This is not the definition or purpose of government that I learned in political science 101.

Government is the social organization that has authority to rule the state.

Quote:
The federal government works, or at least its supposed to work within the bounds of the Constituion, which is what protects us from religion.

Ron Paul is a constitutionalist he is not against the constitution.

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Do you think there is enough secular-minded people to step in and compete with churches who already have infrastructure in place and are already funded in large part by tithes?

Yes I do, it is called business and it happens in america almost everyday.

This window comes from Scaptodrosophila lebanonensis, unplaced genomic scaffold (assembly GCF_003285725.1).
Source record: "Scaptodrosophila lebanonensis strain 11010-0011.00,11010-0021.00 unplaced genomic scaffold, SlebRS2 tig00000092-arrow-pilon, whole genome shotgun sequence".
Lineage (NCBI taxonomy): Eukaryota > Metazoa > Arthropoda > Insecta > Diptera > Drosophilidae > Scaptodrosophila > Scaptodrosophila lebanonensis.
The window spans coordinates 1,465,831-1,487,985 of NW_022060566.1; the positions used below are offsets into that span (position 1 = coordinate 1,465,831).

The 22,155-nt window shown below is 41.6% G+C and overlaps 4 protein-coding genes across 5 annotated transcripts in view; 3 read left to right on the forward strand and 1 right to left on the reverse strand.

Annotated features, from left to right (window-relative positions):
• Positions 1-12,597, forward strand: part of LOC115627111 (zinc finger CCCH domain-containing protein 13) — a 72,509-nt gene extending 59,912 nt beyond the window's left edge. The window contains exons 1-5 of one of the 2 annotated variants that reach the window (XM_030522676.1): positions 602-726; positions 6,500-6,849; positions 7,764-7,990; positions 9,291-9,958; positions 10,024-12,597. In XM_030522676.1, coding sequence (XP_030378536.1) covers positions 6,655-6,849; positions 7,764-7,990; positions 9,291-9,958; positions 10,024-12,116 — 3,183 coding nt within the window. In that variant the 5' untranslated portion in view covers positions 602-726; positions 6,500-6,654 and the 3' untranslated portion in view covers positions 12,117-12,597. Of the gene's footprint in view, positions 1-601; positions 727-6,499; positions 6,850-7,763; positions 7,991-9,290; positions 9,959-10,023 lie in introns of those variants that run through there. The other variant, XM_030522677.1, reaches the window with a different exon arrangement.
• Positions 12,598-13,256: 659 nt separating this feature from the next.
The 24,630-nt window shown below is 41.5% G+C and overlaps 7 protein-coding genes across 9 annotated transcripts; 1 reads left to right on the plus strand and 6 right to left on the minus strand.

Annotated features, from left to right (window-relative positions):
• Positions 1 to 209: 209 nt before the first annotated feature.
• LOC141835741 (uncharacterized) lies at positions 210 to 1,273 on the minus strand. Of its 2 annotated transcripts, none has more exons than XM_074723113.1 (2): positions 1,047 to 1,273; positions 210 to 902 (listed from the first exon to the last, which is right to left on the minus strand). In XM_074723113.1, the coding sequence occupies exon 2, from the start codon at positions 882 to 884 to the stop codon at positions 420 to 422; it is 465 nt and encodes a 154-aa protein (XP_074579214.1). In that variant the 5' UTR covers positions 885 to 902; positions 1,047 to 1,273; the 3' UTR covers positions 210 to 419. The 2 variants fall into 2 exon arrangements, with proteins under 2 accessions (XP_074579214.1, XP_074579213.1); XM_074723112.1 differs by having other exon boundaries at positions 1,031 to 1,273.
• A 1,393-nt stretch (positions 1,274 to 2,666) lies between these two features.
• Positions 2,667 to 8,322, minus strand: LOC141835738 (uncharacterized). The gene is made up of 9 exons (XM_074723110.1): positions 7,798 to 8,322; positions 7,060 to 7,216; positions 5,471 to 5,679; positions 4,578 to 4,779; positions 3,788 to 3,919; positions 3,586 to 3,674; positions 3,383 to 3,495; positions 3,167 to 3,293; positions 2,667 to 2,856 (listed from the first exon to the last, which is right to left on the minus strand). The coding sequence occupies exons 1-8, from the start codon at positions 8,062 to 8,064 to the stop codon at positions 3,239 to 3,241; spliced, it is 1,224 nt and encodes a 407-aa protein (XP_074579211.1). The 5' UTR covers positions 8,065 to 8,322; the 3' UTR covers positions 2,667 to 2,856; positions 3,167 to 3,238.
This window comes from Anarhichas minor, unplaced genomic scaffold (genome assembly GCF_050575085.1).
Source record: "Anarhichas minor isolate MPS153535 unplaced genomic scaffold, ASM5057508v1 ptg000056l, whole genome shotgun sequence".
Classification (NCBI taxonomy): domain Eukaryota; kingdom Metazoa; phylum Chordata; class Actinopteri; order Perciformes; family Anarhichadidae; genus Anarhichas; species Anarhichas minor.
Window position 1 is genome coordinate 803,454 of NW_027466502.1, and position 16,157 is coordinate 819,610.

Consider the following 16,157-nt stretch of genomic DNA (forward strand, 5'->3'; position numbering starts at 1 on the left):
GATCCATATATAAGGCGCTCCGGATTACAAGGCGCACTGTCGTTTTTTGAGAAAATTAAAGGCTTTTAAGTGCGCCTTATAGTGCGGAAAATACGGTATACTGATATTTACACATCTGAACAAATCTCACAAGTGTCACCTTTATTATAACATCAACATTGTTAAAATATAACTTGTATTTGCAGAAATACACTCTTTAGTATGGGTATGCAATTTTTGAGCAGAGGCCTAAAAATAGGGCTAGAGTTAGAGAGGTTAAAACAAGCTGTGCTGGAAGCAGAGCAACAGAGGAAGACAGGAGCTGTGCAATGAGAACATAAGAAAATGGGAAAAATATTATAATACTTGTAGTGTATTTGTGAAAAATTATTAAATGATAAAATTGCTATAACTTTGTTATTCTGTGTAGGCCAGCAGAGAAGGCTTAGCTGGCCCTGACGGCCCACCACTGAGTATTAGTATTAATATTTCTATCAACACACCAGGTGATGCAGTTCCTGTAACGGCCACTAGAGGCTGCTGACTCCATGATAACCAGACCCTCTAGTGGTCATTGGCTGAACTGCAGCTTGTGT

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So you are saying we should split in to 50 different countries?

This is not how federalism works. Please look up federalism.

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Also, if states are free to vote on abortion, then what stops states being free to vote on a state religion?

The first ammendment in the bill of rights stops this.

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There has to be a government. Anarchy will not work given how uneducated the population is.

No one has argued to completely dismantle the government.

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Given the choice of there being just a few people involved in making choices for the whole and having a lot of people make them, I will side with a lot of people. The reason being that the more people who are involved in the government, the better chance that some of them will have the best interests of the people in mind and can stand up for injustices.

Ron Paul is for this. It's called voting and everyone gets a vote.

Quote:
I don't understand how you tie liberty and freedom to the size of the government. History shows plenty of examples of small governments providing less freedom and liberty.